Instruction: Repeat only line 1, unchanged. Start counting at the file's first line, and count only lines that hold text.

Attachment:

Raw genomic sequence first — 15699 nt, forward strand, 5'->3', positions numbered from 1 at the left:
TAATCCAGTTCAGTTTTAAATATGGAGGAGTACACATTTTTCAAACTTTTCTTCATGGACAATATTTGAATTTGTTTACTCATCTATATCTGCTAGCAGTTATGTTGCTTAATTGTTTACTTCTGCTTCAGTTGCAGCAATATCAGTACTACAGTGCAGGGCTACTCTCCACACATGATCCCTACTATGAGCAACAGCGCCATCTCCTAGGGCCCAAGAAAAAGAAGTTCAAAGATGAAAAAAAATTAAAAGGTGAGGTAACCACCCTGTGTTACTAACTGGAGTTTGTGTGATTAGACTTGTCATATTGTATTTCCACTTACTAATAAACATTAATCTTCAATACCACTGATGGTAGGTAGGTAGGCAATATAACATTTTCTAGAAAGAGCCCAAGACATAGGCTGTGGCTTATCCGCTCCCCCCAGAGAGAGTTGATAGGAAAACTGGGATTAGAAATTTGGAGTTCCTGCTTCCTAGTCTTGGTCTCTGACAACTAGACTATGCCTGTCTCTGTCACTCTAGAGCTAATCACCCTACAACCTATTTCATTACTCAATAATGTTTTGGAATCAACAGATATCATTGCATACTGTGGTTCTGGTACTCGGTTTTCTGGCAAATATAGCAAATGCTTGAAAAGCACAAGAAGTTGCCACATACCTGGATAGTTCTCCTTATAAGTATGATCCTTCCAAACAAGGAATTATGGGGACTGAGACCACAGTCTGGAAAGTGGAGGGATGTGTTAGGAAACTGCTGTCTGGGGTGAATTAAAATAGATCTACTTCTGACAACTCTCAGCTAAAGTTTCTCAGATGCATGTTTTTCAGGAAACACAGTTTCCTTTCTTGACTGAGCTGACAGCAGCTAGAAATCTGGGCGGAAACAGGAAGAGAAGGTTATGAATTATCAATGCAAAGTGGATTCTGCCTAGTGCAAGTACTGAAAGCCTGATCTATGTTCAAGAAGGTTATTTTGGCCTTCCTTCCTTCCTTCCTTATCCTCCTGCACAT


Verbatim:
Raw genomic sequence first — 15699 nt, forward strand, 5'->3', positions numbered from 1 at the left: